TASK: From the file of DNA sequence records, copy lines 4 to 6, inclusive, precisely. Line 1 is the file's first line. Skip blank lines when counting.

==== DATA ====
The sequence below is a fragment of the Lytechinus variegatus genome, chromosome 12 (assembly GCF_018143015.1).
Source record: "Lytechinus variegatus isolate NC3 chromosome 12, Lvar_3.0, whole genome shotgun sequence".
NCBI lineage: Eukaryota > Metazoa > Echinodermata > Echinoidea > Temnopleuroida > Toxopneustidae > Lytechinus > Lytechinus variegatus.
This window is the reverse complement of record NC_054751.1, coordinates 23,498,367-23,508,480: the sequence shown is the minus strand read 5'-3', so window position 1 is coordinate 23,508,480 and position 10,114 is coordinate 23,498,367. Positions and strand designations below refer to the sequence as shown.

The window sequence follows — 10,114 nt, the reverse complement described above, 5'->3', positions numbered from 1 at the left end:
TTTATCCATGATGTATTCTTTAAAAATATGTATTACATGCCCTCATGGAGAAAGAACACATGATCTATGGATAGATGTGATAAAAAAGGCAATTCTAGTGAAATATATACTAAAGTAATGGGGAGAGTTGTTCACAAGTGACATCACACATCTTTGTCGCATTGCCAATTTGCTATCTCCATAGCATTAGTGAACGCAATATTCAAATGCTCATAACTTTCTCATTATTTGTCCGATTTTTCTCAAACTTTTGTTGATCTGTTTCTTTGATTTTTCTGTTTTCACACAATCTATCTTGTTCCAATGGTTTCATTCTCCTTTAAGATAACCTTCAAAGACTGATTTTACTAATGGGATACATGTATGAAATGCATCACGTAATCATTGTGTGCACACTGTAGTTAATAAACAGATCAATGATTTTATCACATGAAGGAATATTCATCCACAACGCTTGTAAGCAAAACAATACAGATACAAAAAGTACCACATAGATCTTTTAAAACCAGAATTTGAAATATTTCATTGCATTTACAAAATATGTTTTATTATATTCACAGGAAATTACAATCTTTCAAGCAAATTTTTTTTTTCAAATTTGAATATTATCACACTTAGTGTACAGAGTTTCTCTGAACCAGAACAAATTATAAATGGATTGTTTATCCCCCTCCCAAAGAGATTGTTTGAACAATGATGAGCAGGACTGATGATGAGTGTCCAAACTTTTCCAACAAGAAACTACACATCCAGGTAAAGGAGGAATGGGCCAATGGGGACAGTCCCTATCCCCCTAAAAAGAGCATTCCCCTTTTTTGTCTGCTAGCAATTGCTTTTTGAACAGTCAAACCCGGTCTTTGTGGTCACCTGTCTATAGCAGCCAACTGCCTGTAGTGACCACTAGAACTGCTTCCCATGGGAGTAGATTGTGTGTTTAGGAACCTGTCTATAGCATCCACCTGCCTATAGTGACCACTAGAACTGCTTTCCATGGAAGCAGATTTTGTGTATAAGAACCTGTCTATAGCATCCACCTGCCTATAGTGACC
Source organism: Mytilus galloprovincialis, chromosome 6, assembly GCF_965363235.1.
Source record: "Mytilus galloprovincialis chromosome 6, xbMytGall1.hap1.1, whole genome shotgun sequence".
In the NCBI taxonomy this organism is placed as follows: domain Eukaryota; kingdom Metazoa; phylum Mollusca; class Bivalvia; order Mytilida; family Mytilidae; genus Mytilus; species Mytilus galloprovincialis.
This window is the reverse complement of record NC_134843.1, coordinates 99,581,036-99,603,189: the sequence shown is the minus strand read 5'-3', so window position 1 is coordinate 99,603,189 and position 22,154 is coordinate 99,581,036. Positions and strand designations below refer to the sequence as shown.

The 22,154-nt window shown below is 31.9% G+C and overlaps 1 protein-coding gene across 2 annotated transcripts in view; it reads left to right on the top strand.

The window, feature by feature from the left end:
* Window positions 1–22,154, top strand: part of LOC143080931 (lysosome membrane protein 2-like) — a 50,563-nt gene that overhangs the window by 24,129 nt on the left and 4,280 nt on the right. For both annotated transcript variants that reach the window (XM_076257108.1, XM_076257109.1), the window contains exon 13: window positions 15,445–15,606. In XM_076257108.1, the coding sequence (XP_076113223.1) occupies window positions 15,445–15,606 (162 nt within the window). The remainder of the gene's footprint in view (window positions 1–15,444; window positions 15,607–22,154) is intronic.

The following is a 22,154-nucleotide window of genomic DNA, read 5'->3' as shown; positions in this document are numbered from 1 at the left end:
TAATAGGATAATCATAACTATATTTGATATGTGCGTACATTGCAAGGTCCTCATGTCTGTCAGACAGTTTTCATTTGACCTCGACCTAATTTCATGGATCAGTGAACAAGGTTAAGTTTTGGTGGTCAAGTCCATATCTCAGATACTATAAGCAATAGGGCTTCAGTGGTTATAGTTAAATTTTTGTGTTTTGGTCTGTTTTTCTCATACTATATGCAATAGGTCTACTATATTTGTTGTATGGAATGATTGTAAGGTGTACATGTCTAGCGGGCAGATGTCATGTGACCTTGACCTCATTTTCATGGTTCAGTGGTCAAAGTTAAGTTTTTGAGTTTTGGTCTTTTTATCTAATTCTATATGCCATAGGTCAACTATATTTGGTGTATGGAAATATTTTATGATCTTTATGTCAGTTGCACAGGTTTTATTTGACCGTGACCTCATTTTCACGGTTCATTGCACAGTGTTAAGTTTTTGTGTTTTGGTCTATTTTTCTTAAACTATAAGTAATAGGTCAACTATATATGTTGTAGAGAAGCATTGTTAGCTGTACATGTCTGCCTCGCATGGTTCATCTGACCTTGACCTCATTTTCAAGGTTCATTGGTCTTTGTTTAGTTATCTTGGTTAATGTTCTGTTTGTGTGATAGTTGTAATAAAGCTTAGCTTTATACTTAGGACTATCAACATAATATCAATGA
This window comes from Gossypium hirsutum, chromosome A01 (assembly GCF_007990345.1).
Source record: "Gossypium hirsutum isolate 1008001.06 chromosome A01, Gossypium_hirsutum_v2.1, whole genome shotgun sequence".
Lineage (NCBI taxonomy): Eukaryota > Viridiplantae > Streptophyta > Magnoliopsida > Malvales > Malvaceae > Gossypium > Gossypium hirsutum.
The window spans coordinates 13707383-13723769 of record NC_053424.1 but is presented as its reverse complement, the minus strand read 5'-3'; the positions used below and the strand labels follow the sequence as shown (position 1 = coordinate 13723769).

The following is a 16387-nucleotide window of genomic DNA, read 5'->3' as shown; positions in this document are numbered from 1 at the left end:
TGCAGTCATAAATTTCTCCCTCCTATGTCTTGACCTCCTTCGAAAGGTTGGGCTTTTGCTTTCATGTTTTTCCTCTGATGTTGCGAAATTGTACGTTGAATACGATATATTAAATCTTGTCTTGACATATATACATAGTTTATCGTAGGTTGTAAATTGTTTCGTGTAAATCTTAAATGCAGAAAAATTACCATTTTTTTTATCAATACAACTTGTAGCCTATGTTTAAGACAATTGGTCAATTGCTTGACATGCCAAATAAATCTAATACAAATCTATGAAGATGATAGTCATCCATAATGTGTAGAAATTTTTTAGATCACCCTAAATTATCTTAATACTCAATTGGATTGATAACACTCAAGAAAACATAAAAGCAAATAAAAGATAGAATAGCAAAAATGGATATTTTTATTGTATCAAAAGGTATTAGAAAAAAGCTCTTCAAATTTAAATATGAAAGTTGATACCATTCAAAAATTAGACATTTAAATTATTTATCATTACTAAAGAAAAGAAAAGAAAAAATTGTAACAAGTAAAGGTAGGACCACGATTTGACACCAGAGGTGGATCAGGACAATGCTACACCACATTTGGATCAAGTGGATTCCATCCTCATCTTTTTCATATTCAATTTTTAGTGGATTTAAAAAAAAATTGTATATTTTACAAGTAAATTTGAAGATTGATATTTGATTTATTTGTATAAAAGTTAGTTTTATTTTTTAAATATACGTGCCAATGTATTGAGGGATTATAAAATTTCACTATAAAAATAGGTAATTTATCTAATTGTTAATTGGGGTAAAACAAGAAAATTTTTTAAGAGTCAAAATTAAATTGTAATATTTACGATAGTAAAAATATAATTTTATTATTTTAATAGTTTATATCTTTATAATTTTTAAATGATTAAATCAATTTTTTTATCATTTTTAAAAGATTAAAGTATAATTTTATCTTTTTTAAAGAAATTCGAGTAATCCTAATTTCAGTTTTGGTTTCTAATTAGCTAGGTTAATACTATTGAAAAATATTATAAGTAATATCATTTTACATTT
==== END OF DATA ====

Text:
This window is the reverse complement of record NC_054751.1, coordinates 23,498,367-23,508,480: the sequence shown is the minus strand read 5'-3', so window position 1 is coordinate 23,508,480 and position 10,114 is coordinate 23,498,367. Positions and strand designations below refer to the sequence as shown.

The window sequence follows — 10,114 nt, the reverse complement described above, 5'->3', positions numbered from 1 at the left end:
TTTATCCATGATGTATTCTTTAAAAATATGTATTACATGCCCTCATGGAGAAAGAACACATGATCTATGGATAGATGTGATAAAAAAGGCAATTCTAGTGAAATATATACTAAAGTAATGGGGAGAGTTGTTCACAAGTGACATCACACATCTTTGTCGCATTGCCAATTTGCTATCTCCATAGCATTAGTGAACGCAATATTCAAATGCTCATAACTTTCTCATTATTTGTCCGATTTTTCTCAAACTTTTGTTGATCTGTTTCTTTGATTTTTCTGTTTTCACACAATCTATCTTGTTCCAATGGTTTCATTCTCCTTTAAGATAACCTTCAAAGACTGATTTTACTAATGGGATACATGTATGAAATGCATCACGTAATCATTGTGTGCACACTGTAGTTAATAAACAGATCAATGATTTTATCACATGAAGGAATATTCATCCACAACGCTTGTAAGCAAAACAATACAGATACAAAAAGTACCACATAGATCTTTTAAAACCAGAATTTGAAATATTTCATTGCATTTACAAAATATGTTTTATTATATTCACAGGAAATTACAATCTTTCAAGCAAATTTTTTTTTTCAAATTTGAATATTATCACACTTAGTGTACAGAGTTTCTCTGAACCAGAACAAATTATAAATGGATTGTTTATCCCCCTCCCAAAGAGATTGTTTGAACAATGATGAGCAGGACTGATGATGAGTGTCCAAACTTTTCCAACAAGAAACTACACATCCAGGTAAAGGAGGAATGGGCCAATGGGGACAGTCCCTATCCCCCTAAAAAGAGCATTCCCCTTTTTTGTCTGCTAGCAATTGCTTTTTGAACAGTCAAACCCGGTCTTTGTGGTCACCTGTCTATAGCAGCCAACTGCCTGTAGTGACCACTAGAACTGCTTCCCATGGGAGTAGATTGTGTGTTTAGGAACCTGTCTATAGCATCCACCTGCCTATAGTGACCACTAGAACTGCTTTCCATGGAAGCAGATTTTGTGTATAAGAACCTGTCTATAGCATCCACCTGCCTATAGTGACC